March 2012, St. Petersburg, Russia
In early 2012 I decided to buy a Leica 35mm f/1.4 Summilux-R lens, adapted to Nikon. The problem was that I only knew one guy who could safely perform this non-trivial change, and he was in Russia, from which the import duties added another 26,7% to the price. Having never been to Russia, I checked the plane ticket prices, which turned out to be surprisingly affordable, so instead I arranged some time trade with my girlfriend, and prepared the trip. A visa is mandatory, but turned out to be somewhat time-consuming and fiddly to get, and I realized that my British passport had expired, so I had to renew that as well. Once all the papers had been arranged, I bought the ticket. Note that there is something of a chicken-and-egg problem in getting the visa, since you are meant to put the dates of travel on it, but you obviously don't want to book the ticket until you have the visa. It doesn't matter, just do the visa first with a general frame of dates, and then the ticket, it is a mere formality, a.k.a. a shakedown.
After I arrived, I took a walk around the neighbourhood, which is a suburb of St. Petersburg named Kolpino. It has a bad reputation on some travel sites, but in fact it is just a normal, middle class residential neighbourhood, and other than some rowdy drunks in the evening, could be pretty much anywhere in the western world. The ground is very dusty, owing to the copious amounts of mud which appear in the Russian late winter and early spring, and the buildings have seen better days, but it is populated by very normal people who just happen to be Russian.
By the way, in order to be able to read maps, bus charts, train schedules and dictionaries, I learned (most of) the Russian alphabet before I left. This turned out to be more useful than I thought, since with knowledge of a few other European languages, many words actually sound the same as German or English words when you read them, and so I often didn't even have to look things up, just read them out loud. There were a few letters I had trouble with and didn't seem able to remember, but with a bit more use these would come too. I think I will take a beginner's course in Russian at some point, since I already have a good start in it.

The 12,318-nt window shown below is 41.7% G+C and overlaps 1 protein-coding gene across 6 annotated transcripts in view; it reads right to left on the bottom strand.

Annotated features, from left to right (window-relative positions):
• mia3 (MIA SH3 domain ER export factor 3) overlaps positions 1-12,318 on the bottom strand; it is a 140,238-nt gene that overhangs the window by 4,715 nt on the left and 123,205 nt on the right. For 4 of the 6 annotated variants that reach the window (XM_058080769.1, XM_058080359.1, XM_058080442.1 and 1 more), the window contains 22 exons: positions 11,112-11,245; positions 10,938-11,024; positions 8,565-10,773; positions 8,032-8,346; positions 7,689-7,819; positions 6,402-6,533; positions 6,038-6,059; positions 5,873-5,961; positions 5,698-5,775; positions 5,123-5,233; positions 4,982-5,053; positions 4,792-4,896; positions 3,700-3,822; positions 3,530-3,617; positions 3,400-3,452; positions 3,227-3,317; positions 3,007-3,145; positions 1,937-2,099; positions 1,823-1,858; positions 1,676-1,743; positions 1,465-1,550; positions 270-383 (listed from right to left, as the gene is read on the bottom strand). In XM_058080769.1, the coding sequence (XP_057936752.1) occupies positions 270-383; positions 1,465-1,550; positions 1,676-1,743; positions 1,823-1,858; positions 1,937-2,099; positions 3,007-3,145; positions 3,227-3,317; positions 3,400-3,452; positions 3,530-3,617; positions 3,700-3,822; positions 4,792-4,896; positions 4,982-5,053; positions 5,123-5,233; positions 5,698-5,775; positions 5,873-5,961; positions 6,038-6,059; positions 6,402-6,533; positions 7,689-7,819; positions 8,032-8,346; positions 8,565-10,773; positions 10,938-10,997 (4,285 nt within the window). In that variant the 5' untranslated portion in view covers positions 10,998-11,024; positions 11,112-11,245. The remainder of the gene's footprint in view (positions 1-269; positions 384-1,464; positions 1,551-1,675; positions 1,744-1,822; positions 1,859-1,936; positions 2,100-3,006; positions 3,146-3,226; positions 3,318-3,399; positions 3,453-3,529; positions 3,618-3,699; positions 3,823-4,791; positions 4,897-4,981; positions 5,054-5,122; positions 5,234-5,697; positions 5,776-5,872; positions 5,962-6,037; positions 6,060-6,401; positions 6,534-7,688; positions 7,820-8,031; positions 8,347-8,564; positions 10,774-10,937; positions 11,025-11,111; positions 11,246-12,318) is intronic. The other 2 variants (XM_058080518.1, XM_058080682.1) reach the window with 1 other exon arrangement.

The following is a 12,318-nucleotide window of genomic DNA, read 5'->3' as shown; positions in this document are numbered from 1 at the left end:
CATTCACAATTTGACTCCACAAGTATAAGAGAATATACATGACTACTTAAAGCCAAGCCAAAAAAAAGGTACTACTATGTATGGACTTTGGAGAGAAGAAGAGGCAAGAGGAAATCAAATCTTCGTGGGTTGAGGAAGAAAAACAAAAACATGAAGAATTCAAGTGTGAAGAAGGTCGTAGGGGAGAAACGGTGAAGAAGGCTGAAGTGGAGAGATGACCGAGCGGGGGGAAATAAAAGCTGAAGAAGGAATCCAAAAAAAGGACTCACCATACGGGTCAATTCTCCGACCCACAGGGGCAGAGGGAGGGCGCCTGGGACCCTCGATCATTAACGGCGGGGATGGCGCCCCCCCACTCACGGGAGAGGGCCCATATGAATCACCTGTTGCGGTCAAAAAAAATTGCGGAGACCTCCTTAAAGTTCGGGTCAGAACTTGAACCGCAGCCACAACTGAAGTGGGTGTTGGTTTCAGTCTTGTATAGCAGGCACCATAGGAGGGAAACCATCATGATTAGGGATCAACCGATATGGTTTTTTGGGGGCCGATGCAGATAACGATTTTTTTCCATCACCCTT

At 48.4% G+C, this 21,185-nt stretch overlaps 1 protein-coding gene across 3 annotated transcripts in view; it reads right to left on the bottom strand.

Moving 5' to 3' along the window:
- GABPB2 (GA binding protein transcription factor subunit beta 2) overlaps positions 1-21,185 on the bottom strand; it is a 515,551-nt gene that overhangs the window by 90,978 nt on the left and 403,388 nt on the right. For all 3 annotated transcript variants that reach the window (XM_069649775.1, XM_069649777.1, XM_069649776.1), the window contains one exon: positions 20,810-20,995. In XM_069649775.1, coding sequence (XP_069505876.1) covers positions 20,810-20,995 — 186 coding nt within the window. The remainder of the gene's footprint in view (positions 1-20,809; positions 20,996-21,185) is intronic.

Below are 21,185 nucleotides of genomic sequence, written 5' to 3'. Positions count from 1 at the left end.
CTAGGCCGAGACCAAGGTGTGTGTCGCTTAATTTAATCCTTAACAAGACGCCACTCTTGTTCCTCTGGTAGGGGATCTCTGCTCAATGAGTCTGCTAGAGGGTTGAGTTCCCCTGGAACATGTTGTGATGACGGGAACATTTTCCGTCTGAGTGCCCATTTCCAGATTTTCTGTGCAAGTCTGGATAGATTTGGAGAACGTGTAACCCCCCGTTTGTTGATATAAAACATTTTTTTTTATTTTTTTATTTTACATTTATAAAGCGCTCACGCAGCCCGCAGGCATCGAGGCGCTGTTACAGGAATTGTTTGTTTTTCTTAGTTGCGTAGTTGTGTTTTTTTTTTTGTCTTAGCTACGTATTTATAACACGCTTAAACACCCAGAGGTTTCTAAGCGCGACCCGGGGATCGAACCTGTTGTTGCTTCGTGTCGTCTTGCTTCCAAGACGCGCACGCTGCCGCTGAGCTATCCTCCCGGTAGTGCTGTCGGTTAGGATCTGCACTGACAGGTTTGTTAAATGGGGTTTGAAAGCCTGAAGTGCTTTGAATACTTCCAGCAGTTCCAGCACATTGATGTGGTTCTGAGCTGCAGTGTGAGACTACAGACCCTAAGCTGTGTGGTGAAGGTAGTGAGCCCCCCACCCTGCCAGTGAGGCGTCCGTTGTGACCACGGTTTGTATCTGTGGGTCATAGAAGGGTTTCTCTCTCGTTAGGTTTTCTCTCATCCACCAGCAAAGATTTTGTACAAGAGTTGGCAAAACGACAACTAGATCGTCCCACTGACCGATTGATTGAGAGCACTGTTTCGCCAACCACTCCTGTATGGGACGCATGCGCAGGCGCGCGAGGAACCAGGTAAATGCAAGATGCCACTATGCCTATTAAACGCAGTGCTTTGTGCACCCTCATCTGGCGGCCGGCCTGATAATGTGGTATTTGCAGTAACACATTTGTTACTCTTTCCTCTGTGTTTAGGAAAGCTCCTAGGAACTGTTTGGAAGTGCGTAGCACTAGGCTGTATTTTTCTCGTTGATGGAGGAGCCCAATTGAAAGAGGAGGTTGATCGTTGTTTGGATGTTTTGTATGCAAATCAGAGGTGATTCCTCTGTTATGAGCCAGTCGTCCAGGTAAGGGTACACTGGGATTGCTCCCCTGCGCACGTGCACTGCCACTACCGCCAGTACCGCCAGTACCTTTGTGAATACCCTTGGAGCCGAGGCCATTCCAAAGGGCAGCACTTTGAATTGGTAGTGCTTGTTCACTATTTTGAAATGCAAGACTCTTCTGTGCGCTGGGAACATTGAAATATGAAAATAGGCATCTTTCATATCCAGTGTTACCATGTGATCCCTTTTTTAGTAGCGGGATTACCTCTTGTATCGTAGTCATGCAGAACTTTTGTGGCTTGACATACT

|In my motel, there were several warnings, but I never did get around to getting them translated. I hope I committed no inadvertent crime while I was there.|
|Once I met up with Aleksandr, we grabbed cameras and went for a walk, to do test shots, with the lens I was buying, one I had brought for him (saving shipping and reducing risk; the lens was quite pricy), and one or two others. Here are the results of that. In the evening, I met his charming wife and beautiful little daughter, nearly the same age as mine. In another world, they could have been next-door friends, but in this one, we are lucky if they meet at all. Caroline regularly sees photos of Katie and often asks questions about her. In one photo of Katie, she wears a purple and green wig, and upon seeing this photo, Caroline sighed, and said "soo beautiful"! :)|
On the next day I went to St. Petersburg, by train, which was an interesting exercise in trying to speak to people who spoke no English. Presumably due to the cold war, or possibly due to modern Germans being ferocious travellers, I would just as often find Russians who spoke a little German as ones who spoke a little English, so that doubled my chances of being able to communicate.
The first place I ended up entering was the "Church of the Saviour on Blood", a strangely named traditional Russian style church: https://en.wikipedia.org/wiki/Church_of_the_Savior_on_Blood. This church was built on the land where Tsar Alexander II was assassinated.
After that I strolled down to the river, past another couple of impressive buildings, and into the Hermitage. St. Petersburg is really a very beautiful city, with stunning architecture. When Russia has had a bit longer to recover from communist (and oligarch) rule, it will surely be a truly wonderful place to live. For now, it remains a harder living than Europe, with less security in life, more work for less pay, and often surprisingly expensive goods.
|Back out again (I could have spent a week there; I just visited the more interesting (to me) corners, and left much of the rest unseen), I strolled back past the St, Isaac Cathedral and the canals, and then bumped into a very large collection of serious-looking police officers. I hastily went by, sneakily making a photo by cellphone. When in a country you don't know, this is not something you take chances with. I never did find out what the problem was, if indeed there was any. Maybe it was just a picnic.|
|On the last day, a few more test shots, and a portrait of me with the Russian Bear. Spasibo, Aleks!|